11 “Take care lest you forget the Lord your God by not keeping his commandments and his rules and his statutes, which I command you today, 12 lest, when you have eaten and are full and have built good houses and live in them, 13 and when your herds and flocks multiply and your silver and gold is multiplied and all that you have is multiplied, 14 then your heart be lifted up, and you forget the Lord your God, who brought you out of the land of Egypt, out of the house of slavery, 15 who led you through the great and terrifying wilderness, with its fiery serpents and scorpions and thirsty ground where there was no water, who brought you water out of the flinty rock, 16 who fed you in the wilderness with manna that your fathers did not know, that he might humble you and test you, to do you good in the end. 17 Beware lest you say in your heart, ‘My power and the might of my hand have gotten me this wealth.’ 18 You shall remember the Lord your God, for it is he who gives you power to get wealth, that he may confirm his covenant that he swore to your fathers, as it is this day. 19 And if you forget the Lord your God and go after other gods and serve them and worship them, I solemnly warn you today that you shall surely perish. 20 Like the nations that the Lord makes to perish before you, so shall you perish, because you would not obey the voice of the Lord your God.” – Deuteronomy 8:11-20 ESV
For Moses, there was no debate over whether the Israelites would eventually take ownership of the land of Canaan. In his mind, it was never a question of if, only when. He considered it as good as done because it had been promised by God. And he had communicated his firm assurance in God’s faithfulness to the people of Israel.
“For the Lord your God is bringing you into a good land of flowing streams and pools of water, with fountains and springs that gush out in the valleys and hills. It is a land of wheat and barley; of grapevines, fig trees, and pomegranates; of olive oil and honey. It is a land where food is plentiful and nothing is lacking. It is a land where iron is as common as stone, and copper is abundant in the hills.” – Deuteronomy 8:7-9 NLT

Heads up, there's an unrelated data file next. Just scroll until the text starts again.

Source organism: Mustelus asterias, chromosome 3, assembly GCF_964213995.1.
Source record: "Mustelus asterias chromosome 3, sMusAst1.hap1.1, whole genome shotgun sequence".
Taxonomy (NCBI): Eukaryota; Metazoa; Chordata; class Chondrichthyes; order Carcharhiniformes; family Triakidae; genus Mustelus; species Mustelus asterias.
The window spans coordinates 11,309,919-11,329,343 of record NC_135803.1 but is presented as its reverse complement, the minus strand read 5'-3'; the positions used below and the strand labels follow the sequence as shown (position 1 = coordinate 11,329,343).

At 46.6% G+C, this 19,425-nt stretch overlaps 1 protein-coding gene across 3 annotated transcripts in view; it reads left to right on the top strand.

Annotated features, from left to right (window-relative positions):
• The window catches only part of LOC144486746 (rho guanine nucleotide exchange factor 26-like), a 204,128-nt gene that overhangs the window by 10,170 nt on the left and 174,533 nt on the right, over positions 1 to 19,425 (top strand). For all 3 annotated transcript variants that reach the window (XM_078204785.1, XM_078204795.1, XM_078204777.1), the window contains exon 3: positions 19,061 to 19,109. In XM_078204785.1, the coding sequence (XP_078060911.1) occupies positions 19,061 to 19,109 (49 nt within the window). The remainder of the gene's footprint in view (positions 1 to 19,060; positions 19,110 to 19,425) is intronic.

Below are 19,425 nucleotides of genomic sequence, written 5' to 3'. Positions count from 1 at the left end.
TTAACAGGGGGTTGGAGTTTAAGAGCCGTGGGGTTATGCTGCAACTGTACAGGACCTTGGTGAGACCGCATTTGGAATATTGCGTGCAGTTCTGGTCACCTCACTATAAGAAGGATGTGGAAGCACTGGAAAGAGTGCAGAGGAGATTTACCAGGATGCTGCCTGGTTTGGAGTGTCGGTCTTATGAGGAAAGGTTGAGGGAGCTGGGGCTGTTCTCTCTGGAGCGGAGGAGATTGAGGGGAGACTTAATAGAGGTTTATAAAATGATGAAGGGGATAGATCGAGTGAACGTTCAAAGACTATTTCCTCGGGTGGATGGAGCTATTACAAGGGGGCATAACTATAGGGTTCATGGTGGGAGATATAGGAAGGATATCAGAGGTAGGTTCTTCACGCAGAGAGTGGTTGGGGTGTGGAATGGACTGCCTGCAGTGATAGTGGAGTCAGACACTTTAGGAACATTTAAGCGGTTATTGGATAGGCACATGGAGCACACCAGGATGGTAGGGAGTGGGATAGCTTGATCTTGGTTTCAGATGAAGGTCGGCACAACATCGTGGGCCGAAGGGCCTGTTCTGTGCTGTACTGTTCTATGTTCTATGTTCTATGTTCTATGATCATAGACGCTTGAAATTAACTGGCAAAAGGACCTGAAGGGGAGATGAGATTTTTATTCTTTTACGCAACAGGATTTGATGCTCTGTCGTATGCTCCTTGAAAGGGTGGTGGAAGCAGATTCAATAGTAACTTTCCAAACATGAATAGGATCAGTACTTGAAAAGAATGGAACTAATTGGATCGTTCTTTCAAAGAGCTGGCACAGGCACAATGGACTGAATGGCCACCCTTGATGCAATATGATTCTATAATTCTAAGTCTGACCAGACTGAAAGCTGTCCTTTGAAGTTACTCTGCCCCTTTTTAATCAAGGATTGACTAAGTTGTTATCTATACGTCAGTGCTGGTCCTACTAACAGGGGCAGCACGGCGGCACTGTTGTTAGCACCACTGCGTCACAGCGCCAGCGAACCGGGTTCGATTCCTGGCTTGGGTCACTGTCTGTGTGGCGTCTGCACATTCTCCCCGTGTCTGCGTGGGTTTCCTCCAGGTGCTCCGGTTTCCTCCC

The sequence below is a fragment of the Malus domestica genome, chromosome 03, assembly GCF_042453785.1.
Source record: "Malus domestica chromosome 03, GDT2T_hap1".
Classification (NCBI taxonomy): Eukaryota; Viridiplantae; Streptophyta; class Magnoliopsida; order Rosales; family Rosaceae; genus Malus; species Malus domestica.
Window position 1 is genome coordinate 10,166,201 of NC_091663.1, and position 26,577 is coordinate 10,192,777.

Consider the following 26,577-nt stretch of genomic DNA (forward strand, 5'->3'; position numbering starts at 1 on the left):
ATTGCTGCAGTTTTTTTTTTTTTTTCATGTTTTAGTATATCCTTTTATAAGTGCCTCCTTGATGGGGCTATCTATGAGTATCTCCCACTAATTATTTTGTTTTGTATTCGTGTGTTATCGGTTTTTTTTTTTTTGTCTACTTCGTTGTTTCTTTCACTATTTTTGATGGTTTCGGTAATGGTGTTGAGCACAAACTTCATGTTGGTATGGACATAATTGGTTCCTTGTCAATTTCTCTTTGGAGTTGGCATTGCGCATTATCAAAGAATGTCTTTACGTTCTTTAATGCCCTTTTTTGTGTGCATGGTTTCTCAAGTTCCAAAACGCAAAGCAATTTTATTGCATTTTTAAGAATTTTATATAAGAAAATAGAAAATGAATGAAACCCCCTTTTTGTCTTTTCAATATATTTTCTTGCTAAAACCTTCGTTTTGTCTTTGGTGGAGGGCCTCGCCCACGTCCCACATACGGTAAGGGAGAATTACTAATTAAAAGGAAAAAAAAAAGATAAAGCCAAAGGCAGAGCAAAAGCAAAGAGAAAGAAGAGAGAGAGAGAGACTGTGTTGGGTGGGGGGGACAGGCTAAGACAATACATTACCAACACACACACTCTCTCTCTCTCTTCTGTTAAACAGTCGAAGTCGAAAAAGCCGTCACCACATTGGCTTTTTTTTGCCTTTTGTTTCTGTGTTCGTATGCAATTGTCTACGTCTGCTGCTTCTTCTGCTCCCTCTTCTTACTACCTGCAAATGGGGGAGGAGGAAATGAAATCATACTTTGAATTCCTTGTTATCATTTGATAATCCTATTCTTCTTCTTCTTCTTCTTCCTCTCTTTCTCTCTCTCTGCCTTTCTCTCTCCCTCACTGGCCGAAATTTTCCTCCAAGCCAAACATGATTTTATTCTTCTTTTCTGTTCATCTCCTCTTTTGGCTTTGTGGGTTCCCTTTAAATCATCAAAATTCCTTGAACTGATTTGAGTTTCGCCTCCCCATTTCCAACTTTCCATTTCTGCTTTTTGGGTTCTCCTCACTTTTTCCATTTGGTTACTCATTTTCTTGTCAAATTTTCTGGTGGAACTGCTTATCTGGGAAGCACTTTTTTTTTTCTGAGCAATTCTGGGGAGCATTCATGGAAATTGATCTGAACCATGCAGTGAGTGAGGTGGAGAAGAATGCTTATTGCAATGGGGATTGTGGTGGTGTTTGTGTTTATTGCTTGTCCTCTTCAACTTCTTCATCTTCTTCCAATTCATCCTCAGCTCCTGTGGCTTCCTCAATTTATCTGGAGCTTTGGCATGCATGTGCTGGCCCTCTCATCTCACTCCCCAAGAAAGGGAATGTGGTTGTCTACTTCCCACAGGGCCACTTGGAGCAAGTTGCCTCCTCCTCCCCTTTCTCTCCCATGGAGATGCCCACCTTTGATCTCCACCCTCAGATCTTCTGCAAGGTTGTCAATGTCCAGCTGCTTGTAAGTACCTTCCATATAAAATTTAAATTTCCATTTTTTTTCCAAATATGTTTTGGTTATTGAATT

But Moses foresaw a potential problem associated with God’s gracious provision of the land, and he presented the Israelites with two possible scenarios. The first one entailed them responding in gratitude.
“…be sure to praise the Lord your God for the good land he has given you.” – Deuteronomy 8:10 NLT
Once they were in the land and began to experience all the blessings that it had to offer, they were to focus their attention on the One who had made it all possible: God.
But there was a second scenario that Moses knew was a strong possibility. Which is why he warned the people:
“Take care lest you forget the Lord your God…” – Deuteronomy 8:11 NLT
And both of these potential reactions are tied to blessings of God. Verse 10 opens up with the phrase, “When you have eaten your fill…” and verse 12 begins with “when you have become full and prosperous….” The blessings of God were assured. They were a given because God is a good and gracious God. The only question was how the people of Israel were going to respond to the goodness and graciousness of God.
Would they praise Him or forget Him? Would they lift Him up, glorifying Him for all He had done for them, or would they arrogantly take credit for His accomplishments? It seems that Moses feared they would take the second path, which is why he warned them, “Take care lest you forget the Lord your God.” And the proof that they had forgotten God would show up in their disobedience of God. In the midst of enjoying all His blessings, they would feel the freedom to jettison His commandments. They would begin to believe that they were living a charmed life and could do no wrong. Their ease, comfort, material wealth, and unprecedented success would go to their heads and, ultimately to their hearts.
Again, Moses has assured them that God is going to do what He has promised to do. He is going to give them the land as their inheritance. And Moses communicates his strong belief in God’s faithfulness by repeatedly assuring them…
when you have eaten and are full – vs 12
[when you] have built good houses and live in them – vs 12
when your herds and flocks multiply – vs 13
[when] your silver and gold is multiplied – vs 13
[when] all that you have is multiplied – vs 13
Remember, as far as Moses was concerned, this was all a matter of when, not if. There was no question as to the outcome. But he had some serious concerns about their potential reaction and he described it in blunt terms.